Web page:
Shadow

February 28, 2006
  • Vue – Pictures of Me
  • Little Charlie and the Nightcats – You Got Your Hooks in Me
  • X -The New World 
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Shadow

February 28, 2006

While investigating a mysterious death in Chicago, Sam (Jared Padalecki) and Dean (Jensen Ackles) run into Meg (guest star Nicki Aycox), who is thrilled to see Sam again. The brothers soon discover Meg is behind the murders and attempt to catch her. Unfortunately, Meg is one step ahead of them and unleashes shadow spirits on the brothers to ambush them. Sam and Dean realize the trap isn’t for them, but for their father (Jeffrey Dean Morgan).Read More

The Benders Review

February 14, 2006

By John Keegan

Visit The Shrine of Entil'zha for an archive of John's TV Review archives!

I just have to say: I love this show. Even when they don’t quite hit the high mark they’re aiming for, I have to give them credit. This episode was drenched in atmosphere, and while the story was a little thin, it once again boiled down to the psychology of the two brothers. Specifically, in this instance, Dean’s emotions regarding Sam.

For all that Sam annoys Dean to no end, Dean also feels an incredible amount of responsibility for his welfare and survival. From my perspective, this ties back into “Scarecrow”. Dean has a lot of issues with Sam and his notions of duty and responsibility to family, but he’s not about to leave Sam to the dogs. It’s nothing particularly new, but I consider the depth of relationship between Dean and Sam to be similar to the nuanced and complex relationship between Mulder and Scully on “X-Files”.

Speaking of “X-Files”, a lot of buzz surrounded this episode, claiming that it was some kind of thematic follow-up on the “X-Files” episode “Home”. It may be an obvious correlation, but I’m not entirely convinced that it’s correct.

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The Benders

February 14, 2006

Sam (Jared Padalecki) and Dean (Jensen Ackles) head to Minnesota where a young boy (guest star Ryan Drescher) witnesses a man vanish into thin air. Upon searching for clues, Sam is abducted by what he assumes is a supernatural being, and Dean is left to search frantically for his brother. However, both are stunned when they realize the kidnappers are human, and using the captives as human prey for a twisted hunting expedition.… Read More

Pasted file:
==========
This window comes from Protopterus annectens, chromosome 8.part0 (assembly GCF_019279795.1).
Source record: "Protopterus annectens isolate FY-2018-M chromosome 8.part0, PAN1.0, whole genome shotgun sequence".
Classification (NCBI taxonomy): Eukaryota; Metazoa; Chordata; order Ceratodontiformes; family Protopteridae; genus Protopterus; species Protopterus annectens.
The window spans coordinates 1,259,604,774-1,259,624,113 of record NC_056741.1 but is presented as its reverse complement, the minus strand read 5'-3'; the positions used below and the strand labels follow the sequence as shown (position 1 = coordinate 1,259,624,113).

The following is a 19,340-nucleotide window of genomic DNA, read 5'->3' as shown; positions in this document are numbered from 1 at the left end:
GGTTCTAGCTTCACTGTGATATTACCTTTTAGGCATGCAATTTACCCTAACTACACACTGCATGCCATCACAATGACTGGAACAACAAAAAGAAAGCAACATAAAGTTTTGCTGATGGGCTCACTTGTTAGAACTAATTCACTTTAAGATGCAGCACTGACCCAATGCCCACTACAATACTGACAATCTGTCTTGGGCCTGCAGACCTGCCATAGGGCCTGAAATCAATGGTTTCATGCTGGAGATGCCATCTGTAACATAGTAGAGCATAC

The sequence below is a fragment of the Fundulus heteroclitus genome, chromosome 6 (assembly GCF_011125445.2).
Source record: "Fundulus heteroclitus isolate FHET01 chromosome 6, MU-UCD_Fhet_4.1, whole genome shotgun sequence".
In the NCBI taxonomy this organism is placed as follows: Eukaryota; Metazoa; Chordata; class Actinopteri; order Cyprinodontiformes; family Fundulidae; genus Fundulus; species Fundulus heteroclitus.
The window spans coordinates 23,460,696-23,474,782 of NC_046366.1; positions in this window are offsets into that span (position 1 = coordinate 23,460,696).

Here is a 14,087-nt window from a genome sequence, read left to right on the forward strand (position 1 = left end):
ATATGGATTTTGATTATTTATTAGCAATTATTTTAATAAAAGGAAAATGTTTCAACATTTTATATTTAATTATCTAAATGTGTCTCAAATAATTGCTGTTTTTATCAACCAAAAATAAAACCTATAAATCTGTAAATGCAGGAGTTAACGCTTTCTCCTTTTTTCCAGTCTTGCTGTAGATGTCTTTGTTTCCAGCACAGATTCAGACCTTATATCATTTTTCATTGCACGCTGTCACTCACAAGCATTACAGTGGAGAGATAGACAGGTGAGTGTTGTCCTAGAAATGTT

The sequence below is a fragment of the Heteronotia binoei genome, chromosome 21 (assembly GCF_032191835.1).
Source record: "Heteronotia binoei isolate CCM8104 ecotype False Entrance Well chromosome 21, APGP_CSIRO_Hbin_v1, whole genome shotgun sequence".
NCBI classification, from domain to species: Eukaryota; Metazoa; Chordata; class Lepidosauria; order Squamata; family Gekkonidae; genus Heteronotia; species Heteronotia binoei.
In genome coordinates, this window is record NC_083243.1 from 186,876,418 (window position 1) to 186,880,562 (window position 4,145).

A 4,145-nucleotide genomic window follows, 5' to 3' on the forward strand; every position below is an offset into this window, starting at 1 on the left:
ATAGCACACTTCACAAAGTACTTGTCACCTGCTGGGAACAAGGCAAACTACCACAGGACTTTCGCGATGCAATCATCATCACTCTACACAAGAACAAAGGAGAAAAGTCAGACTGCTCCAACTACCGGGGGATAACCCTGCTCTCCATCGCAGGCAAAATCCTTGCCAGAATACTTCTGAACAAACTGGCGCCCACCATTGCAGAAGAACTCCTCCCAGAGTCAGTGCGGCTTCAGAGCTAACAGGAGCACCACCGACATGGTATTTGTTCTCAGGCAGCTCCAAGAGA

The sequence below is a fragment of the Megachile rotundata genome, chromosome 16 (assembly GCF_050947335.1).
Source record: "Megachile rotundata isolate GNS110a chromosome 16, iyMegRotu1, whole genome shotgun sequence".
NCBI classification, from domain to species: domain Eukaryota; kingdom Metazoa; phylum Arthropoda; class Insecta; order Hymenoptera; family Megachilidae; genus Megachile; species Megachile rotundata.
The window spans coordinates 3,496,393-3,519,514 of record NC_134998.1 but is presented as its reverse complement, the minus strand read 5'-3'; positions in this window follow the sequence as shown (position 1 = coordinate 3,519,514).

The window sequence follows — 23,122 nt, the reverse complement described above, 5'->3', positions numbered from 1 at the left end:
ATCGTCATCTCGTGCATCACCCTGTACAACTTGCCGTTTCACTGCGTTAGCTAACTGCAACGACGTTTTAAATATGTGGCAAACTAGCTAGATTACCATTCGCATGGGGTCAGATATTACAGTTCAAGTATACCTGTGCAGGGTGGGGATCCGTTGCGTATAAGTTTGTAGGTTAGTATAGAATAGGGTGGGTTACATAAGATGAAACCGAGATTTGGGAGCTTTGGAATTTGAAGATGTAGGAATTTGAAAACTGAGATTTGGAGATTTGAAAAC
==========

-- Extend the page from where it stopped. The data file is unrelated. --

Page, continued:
Nightmare Review

February 7, 2006

By John Keegan

Visit The Shrine of Entil'zha for an archive of John's TV Review archives!

I wasn’t particularly thrilled with the previous episode, but the writers turned things around with a very compelling mythology episode with plenty of interesting implications. More to the point, they did it by focusing almost entirely on the two leads, instead of tossing in another “Babe of the Week” to hold the interests of the audience. The writers had confidence in the strength of their concept and story, and as such, that confidence was shining through in nearly every scene.

I still don’t think Jared is the best actor in the world, but I like where the character is going and how he’s tackling the challenge. The series started out with strict lines between the normal and paranormal, but now that the lines are blurring in a major way, Sam’s abilities could have come across as incredibly silly. Instead, there are shades of the issues that came up for Cordelia on “Angel”. Sam may have visions, but those visions are not a pleasant experience, and they don’t always give him a chance to change things.

The interesting part is the connection between the demonic entity that killed Sam’s mother and Jess and the abilities that he began exhibiting just before the start of the series itself.

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